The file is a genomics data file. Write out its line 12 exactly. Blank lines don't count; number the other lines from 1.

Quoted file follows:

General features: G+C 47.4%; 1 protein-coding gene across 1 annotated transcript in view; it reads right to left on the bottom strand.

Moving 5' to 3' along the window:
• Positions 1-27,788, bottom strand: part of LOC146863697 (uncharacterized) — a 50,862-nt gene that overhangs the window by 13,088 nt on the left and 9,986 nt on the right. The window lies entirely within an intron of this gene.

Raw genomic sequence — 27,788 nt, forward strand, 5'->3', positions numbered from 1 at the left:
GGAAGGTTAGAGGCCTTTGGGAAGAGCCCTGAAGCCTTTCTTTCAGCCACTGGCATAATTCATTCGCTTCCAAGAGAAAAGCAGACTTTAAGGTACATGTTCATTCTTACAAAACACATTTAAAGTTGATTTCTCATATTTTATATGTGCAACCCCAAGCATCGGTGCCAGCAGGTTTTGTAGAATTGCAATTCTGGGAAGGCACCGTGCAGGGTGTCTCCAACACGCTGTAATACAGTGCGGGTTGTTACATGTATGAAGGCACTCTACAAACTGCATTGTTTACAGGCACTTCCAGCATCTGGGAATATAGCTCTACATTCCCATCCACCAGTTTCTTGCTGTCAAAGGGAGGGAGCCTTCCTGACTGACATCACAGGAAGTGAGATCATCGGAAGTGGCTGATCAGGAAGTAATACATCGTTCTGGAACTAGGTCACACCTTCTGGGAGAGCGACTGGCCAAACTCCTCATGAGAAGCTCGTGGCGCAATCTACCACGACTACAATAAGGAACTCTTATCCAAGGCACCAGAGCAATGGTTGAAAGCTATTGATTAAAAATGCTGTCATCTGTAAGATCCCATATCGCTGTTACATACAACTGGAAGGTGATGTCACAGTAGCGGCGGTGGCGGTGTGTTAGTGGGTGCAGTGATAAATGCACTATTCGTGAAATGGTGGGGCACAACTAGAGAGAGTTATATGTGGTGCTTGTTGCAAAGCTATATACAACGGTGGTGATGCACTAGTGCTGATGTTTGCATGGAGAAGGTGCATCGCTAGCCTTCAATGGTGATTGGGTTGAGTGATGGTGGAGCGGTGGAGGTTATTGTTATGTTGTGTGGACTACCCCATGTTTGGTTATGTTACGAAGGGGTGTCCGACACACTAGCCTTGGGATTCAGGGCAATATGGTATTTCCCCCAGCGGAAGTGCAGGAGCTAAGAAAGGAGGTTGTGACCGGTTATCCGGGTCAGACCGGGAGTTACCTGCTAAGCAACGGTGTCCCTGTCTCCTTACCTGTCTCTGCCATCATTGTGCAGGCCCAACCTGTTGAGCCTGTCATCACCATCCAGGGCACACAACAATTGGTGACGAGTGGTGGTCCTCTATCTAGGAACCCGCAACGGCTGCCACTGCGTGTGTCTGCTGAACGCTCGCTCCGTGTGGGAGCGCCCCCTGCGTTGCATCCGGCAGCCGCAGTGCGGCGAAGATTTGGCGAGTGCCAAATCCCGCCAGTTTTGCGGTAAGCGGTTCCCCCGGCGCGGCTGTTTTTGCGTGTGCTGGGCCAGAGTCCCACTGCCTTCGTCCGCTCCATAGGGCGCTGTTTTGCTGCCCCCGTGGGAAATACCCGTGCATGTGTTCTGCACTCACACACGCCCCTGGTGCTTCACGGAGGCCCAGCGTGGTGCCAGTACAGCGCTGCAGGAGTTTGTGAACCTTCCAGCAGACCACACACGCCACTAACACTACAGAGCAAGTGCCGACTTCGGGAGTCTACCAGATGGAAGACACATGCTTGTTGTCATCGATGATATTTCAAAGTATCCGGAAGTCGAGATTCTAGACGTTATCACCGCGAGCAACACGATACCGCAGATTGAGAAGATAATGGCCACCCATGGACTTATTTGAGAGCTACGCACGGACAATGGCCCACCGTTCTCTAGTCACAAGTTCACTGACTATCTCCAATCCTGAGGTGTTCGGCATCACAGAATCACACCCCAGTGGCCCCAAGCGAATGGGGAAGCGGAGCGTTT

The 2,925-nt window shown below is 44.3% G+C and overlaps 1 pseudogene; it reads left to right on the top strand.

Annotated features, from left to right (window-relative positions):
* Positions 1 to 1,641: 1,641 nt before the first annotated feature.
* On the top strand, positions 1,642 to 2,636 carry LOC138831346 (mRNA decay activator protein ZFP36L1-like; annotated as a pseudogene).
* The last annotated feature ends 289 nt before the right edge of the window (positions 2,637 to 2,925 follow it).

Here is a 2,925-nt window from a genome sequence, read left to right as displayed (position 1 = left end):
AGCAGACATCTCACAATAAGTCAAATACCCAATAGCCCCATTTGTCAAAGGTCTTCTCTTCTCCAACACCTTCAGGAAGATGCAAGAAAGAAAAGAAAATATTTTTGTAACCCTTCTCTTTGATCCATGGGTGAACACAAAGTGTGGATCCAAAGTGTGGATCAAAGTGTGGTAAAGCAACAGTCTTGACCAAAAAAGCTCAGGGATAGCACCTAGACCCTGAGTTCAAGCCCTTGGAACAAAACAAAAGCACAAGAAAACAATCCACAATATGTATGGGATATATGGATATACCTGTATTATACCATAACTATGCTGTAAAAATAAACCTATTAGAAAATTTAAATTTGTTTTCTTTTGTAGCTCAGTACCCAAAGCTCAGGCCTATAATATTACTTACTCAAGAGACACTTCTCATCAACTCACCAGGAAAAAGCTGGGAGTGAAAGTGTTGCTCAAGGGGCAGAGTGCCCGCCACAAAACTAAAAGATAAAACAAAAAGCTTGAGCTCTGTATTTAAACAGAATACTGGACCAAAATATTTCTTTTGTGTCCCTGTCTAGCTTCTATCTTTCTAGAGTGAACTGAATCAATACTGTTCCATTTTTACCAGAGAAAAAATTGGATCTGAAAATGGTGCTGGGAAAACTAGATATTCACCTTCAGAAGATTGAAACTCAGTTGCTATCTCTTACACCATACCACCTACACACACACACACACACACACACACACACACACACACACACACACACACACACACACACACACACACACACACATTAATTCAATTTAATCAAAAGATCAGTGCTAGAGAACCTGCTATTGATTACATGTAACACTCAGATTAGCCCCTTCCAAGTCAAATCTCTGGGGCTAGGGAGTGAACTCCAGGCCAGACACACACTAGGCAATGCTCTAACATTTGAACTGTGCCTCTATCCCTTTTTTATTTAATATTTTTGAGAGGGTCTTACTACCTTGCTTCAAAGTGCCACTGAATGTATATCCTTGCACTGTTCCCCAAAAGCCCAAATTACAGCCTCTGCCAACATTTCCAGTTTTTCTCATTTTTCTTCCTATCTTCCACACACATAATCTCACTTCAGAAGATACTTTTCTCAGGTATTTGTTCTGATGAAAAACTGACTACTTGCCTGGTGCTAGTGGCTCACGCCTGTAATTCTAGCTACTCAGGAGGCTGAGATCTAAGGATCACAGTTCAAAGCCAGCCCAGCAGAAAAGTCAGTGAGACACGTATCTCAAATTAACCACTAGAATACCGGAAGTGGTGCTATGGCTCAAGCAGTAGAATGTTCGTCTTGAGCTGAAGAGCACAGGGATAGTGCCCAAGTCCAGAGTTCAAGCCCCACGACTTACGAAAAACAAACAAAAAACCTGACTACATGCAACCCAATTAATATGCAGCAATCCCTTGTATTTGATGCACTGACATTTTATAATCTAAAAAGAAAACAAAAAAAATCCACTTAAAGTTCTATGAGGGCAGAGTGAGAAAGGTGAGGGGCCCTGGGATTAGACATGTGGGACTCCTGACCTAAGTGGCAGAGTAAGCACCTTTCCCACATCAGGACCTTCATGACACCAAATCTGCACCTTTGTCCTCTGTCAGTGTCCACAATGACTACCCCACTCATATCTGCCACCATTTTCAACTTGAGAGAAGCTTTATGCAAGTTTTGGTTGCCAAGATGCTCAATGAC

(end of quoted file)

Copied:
AGCAGACATCTCACAATAAGTCAAATACCCAATAGCCCCATTTGTCAAAGGTCTTCTCTTCTCCAACACCTTCAGGAAGATGCAAGAAAGAAAAGAAAATATTTTTGTAACCCTTCTCTTTGATCCATGGGTGAACACAAAGTGTGGATCCAAAGTGTGGATCAAAGTGTGGTAAAGCAACAGTCTTGACCAAAAAAGCTCAGGGATAGCACCTAGACCCTGAGTTCAAGCCCTTGGAACAAAACAAAAGCACAAGAAAACAATCCACAATATGTATGGGATATATGGATATACCTGTATTATACCATAACTATGCTGTAAAAATAAACCTATTAGAAAATTTAAATTTGTTTTCTTTTGTAGCTCAGTACCCAAAGCTCAGGCCTATAATATTACTTACTCAAGAGACACTTCTCATCAACTCACCAGGAAAAAGCTGGGAGTGAAAGTGTTGCTCAAGGGGCAGAGTGCCCGCCACAAAACTAAAAGATAAAACAAAAAGCTTGAGCTCTGTATTTAAACAGAATACTGGACCAAAATATTTCTTTTGTGTCCCTGTCTAGCTTCTATCTTTCTAGAGTGAACTGAATCAATACTGTTCCATTTTTACCAGAGAAAAAATTGGATCTGAAAATGGTGCTGGGAAAACTAGATATTCACCTTCAGAAGATTGAAACTCAGTTGCTATCTCTTACACCATACCACCTACACACACACACACACACACACACACACACACACACACACACACACACACACACACACACACACACACACACACATTAATTCAATTTAATCAAAAGATCAGTGCTAGAGAACCTGCTATTGATTACATGTAACACTCAGATTAGCCCCTTCCAAGTCAAATCTCTGGGGCTAGGGAGTGAACTCCAGGCCAGACACACACTAGGCAATGCTCTAACATTTGAACTGTGCCTCTATCCCTTTTTTATTTAATATTTTTGAGAGGGTCTTACTACCTTGCTTCAAAGTGCCACTGAATGTATATCCTTGCACTGTTCCCCAAAAGCCCAAATTACAGCCTCTGCCAACATTTCCAGTTTTTCTCATTTTTCTTCCTATCTTCCACACACATAATCTCACTTCAGAAGATACTTTTCTCAGGTATTTGTTCTGATGAAAAACTGACTACTTGCCTGGTGCTAGTGGCTCACGCCTGTAATTCTAGCTACTCAGGAGGCTGAGATCTAAGGATCACAGTTCAAAGCCAGCCCAGCAGAAAAGTCAGTGAGACACGTATCTCAAATTAACCACTAGAATACCGGAAGTGGTGCTATGGCTCAAGCAGTAGAATGTTCGTCTTGAGCTGAAGAGCACAGGGATAGTGCCCAAGTCCAGAGTTCAAGCCCCACGACTTACGAAAAACAAACAAAAAACCTGACTACATGCAACCCAATTAATATGCAGCAATCCCTTGTATTTGATGCACTGACATTTTATAATCTAAAAAGAAAACAAAAAAAATCCACTTAAAGTTCTATGAGGGCAGAGTGAGAAAGGTGAGGGGCCCTGGGATTAGACATGTGGGACTCCTGACCTAAGTGGCAGAGTAAGCACCTTTCCCACATCAGGACCTTCATGACACCAAATCTGCACCTTTGTCCTCTGTCAGTGTCCACAATGACTACCCCACTCATATCTGCCACCATTTTCAACTTGAGAGAAGCTTTATGCAAGTTTTGGTTGCCAAGATGCTCAATGAC